In addition, confronting faces on the axial members such as faces 22B and 20C of adjacent modules 10B and 10C respectively, are permanently bonded in a fluid tight manner such that liquid on the outside of the screw conveyor cannot find its way to the aperture area 18B or 18C. This joining or permanent bonding may be achieved by any suitable technique including solvents, but is preferably accomplished by means of heating the two confronting faces of the axial members until they are partially melted and then joining the faces under pressure and allowing the two partially melted faces to solidify while in contact with each other thereby providing the fluid tight permanent bond or weld. A bead 24 between modules 10B and 10C illustrates the weld or bonding. Of course it should be appreciated that the formation of a bead such as 24 is not necessary in all types of welding or bonding, and in addition, such a bead may preferably be removed in the event such a bead is formed. In a similar manner, it would be appreciated that confronting face 22A of module 10A may be permanently bonded, joined or welded to confronting face 20B of module 10B in a similar manner as 10B and 10C were bonded. Thus it will be appreciated that any number of modules such as 10A, 10B and 10C may be joined to produce a continuous unitary screw conveyor of plastic material of any selected length.
In addition, it may also be preferable in some applications, but not all, that the flights of each module also be welded, bonded or joined in a manner similar to that of the confronting faces of the axial members. For example as shown in FIG. 1 the flights 14C of module 10C and flight 14B of module 10B are permanently bonded, welded or joined as indicated by the bead 26.
A non-circular drive shaft such as drive shaft 28 which has a square cross-section suitable for cooperating with the cross-section of the apertures in the individual modules, is inserted into and received by the full length of the joined multiplicity of modules. Thus, as can be seen drive shaft 28 extends the full length through apertures 18A, 18B and 18C (aperture 18C not shown) between face 20A of module 10A and confronting face 22C of module 10C. As will be discussed later, it is not necessary that the modules always use a square cross-section or that the drive shaft be of a square cross-section. The important requirement is that the aperture through the axial members of the individual modules be of a non-circular cross-section and that the cross-section of the drive shaft which is received by the apertures through the axial members be of a cooperating non-circular shape or cross-section. Thus, it will be appreciated that it is not even necessary that the cross-sectional shape of the drive shaft be precisely the same as that of the cross-sectional shape of the apertures in the modules, although such similarity of shape is preferable. It is only necessary that the cross-sectional shape of the drive shaft cooperate with the cross-sectional shape of the aperture in the modules such that rotation between the drive shaft and the modules cannot take place. Once drive shaft 28 has been fully inserted within the multiplicity of joined or welded modules, it is typically preferable to secure the modules on the drive shaft by suitable means. Although many techniques may be used to secure the modules on the shaft, a simple and inexpensive technique may be accomplished by the use of simple snap-rings such as snap-ring 30 placed in a groove around the perimeter of the drive shaft such as illustrated by grooves 32A, 32B and 32C. Thus, it will be appreciated that once snap-ring 30 is located in the grooves 32A, 32B and 32C, then it will be impossible for the modules to move over the shaft past the snap-ring. The other end although not shown may also be secured in a similar manner.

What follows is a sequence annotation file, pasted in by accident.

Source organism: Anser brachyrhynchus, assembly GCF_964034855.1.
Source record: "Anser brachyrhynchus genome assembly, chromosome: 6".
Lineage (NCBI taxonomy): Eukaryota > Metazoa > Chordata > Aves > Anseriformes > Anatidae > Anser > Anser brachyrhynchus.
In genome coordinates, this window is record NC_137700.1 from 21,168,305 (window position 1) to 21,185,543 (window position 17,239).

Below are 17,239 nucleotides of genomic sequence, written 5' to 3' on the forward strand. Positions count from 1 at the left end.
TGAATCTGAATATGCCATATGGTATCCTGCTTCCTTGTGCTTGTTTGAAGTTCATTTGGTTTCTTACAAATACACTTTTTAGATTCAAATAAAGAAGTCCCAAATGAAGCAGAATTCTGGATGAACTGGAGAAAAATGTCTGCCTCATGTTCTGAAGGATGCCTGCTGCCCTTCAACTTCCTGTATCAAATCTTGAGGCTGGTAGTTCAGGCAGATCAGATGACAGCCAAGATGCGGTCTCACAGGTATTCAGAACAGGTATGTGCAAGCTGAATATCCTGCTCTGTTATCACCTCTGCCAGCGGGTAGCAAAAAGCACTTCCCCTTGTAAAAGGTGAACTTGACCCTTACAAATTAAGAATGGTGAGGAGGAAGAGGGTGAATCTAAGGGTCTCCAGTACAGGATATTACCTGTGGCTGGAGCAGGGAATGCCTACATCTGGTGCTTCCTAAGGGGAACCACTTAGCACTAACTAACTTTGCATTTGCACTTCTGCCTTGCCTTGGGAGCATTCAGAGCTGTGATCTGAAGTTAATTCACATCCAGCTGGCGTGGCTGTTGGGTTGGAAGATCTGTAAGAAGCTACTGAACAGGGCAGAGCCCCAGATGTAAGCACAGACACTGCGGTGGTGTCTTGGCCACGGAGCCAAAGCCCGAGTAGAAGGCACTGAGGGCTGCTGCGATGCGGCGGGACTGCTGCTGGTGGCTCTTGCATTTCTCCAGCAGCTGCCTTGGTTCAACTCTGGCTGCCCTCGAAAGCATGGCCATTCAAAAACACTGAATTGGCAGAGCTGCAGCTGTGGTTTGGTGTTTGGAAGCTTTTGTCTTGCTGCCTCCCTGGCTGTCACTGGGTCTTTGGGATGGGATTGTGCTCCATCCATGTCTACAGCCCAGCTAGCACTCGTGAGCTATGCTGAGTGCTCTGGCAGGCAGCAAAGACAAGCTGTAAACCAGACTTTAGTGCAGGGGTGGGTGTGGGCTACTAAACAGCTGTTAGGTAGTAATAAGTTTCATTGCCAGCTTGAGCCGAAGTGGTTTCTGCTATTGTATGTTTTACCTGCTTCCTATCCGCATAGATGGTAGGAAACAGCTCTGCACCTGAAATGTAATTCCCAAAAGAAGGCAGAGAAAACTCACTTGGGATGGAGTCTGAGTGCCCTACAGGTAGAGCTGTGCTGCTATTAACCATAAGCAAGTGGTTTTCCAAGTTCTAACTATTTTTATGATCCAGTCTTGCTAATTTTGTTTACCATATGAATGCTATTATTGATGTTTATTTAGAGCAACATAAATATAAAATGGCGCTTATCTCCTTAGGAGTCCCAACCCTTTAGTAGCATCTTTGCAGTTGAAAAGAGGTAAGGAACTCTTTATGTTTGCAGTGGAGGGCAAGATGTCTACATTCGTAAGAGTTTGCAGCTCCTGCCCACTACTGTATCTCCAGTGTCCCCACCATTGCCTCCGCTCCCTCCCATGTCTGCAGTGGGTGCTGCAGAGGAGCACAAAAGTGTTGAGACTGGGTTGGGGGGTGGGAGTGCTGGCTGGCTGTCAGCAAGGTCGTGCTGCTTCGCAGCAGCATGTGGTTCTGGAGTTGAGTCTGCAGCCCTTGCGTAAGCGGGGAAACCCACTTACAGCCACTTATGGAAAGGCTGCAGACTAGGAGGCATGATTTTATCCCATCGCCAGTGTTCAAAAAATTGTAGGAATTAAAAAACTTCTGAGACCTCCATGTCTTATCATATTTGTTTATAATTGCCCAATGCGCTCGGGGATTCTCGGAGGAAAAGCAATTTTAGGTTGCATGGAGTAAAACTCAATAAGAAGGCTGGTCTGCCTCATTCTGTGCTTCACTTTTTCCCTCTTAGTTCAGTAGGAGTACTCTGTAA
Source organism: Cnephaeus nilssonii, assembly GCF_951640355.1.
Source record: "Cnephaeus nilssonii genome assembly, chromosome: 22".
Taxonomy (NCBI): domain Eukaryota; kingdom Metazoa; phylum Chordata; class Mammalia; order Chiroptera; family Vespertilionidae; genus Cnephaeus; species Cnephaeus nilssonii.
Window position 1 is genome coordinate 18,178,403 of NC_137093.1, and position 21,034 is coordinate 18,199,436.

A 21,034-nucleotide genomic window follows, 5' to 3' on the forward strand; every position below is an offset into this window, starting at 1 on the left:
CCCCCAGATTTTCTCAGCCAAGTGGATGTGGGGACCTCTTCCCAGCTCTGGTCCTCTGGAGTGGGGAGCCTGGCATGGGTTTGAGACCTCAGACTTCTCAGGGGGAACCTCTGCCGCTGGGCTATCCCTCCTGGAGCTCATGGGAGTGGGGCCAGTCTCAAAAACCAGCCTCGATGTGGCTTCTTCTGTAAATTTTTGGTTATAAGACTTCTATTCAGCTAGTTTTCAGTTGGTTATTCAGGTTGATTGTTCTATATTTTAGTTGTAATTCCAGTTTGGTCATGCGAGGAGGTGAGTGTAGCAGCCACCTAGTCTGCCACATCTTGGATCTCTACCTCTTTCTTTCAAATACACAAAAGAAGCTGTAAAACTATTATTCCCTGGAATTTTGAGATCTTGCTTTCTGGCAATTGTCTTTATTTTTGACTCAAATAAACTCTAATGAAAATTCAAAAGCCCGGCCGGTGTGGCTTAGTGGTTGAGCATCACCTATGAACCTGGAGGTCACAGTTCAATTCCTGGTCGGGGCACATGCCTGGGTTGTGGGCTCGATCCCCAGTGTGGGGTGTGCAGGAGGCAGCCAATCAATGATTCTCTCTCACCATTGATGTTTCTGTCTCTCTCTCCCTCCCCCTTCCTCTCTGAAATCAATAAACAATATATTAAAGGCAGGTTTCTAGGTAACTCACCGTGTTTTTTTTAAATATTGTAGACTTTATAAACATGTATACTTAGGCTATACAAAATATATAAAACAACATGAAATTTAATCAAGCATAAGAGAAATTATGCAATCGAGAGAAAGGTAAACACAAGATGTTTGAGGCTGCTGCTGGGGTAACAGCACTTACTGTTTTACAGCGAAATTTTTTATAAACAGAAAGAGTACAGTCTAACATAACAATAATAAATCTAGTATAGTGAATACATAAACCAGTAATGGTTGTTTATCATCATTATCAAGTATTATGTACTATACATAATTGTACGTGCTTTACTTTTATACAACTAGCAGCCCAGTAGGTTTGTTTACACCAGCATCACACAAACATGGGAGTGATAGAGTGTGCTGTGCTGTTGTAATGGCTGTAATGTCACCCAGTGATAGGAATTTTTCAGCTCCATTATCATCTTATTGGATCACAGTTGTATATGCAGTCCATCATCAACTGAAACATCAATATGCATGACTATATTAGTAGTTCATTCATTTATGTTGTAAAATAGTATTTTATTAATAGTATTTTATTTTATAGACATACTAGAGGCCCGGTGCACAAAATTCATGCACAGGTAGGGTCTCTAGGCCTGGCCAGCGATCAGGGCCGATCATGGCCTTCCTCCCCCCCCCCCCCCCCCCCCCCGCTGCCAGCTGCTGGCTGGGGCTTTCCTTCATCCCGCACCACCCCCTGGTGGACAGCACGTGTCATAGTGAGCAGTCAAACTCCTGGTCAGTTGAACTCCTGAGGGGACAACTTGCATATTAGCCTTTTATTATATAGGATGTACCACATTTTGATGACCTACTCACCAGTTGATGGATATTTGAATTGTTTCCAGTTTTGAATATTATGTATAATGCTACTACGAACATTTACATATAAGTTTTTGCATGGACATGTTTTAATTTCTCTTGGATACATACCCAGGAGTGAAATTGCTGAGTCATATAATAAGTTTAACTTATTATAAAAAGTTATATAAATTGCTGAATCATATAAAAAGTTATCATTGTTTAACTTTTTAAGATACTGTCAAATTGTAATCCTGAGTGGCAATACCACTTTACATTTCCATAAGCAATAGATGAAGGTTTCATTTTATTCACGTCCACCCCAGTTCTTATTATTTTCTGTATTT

Drive shaft 30 as shown in FIG. 1 may be driven by any suitable driving means such as electric motor 34. As shown, electric motor 34 is coupled to a gear box 36 by means of a keyway 38 and key means 40. In a similar manner, the cylindrical part 41 of the drive shaft 28 also is coupled to the gear box 36 by a key 42 and a keyway 44. Thus, it will be appreciated that rotation of the shaft 46 of motor 34 will result in rotation of the drive shaft 28 which in turn will rotate the multiplicity of permanently welded or joined screw conveyor modules 10A, 10B and 10C. Thus, there has been at this point been described a unique apparatus which includes a unitary plastic conveyor portion of apparatus no where before used or found in the prior art.